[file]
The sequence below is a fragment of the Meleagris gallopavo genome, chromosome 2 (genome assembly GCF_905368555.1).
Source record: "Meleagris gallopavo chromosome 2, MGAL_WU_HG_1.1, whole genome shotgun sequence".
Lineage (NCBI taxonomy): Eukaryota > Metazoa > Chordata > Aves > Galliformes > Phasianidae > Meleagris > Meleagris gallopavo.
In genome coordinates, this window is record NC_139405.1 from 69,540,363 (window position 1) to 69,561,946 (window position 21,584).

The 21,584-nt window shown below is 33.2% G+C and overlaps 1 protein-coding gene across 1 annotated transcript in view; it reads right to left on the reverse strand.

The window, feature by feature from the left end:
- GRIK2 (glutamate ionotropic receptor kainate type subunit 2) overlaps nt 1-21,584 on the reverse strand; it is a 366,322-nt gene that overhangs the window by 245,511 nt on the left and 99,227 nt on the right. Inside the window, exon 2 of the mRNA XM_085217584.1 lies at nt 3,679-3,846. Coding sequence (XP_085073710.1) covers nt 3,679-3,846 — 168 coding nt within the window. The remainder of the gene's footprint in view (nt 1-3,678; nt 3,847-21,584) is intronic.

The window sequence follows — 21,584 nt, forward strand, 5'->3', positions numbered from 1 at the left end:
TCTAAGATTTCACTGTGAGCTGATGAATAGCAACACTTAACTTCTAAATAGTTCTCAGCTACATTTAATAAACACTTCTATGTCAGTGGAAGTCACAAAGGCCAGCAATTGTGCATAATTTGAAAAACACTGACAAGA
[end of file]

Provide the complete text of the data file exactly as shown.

The sequence below is a fragment of the Meleagris gallopavo genome, chromosome 2 (genome assembly GCF_905368555.1).
Source record: "Meleagris gallopavo chromosome 2, MGAL_WU_HG_1.1, whole genome shotgun sequence".
Lineage (NCBI taxonomy): Eukaryota > Metazoa > Chordata > Aves > Galliformes > Phasianidae > Meleagris > Meleagris gallopavo.
In genome coordinates, this window is record NC_139405.1 from 69,540,363 (window position 1) to 69,561,946 (window position 21,584).

The 21,584-nt window shown below is 33.2% G+C and overlaps 1 protein-coding gene across 1 annotated transcript in view; it reads right to left on the reverse strand.

The window, feature by feature from the left end:
- GRIK2 (glutamate ionotropic receptor kainate type subunit 2) overlaps nt 1-21,584 on the reverse strand; it is a 366,322-nt gene that overhangs the window by 245,511 nt on the left and 99,227 nt on the right. Inside the window, exon 2 of the mRNA XM_085217584.1 lies at nt 3,679-3,846. Coding sequence (XP_085073710.1) covers nt 3,679-3,846 — 168 coding nt within the window. The remainder of the gene's footprint in view (nt 1-3,678; nt 3,847-21,584) is intronic.

The window sequence follows — 21,584 nt, forward strand, 5'->3', positions numbered from 1 at the left end:
TCTAAGATTTCACTGTGAGCTGATGAATAGCAACACTTAACTTCTAAATAGTTCTCAGCTACATTTAATAAACACTTCTATGTCAGTGGAAGTCACAAAGGCCAGCAATTGTGCATAATTTGAAAAACACTGACAAGA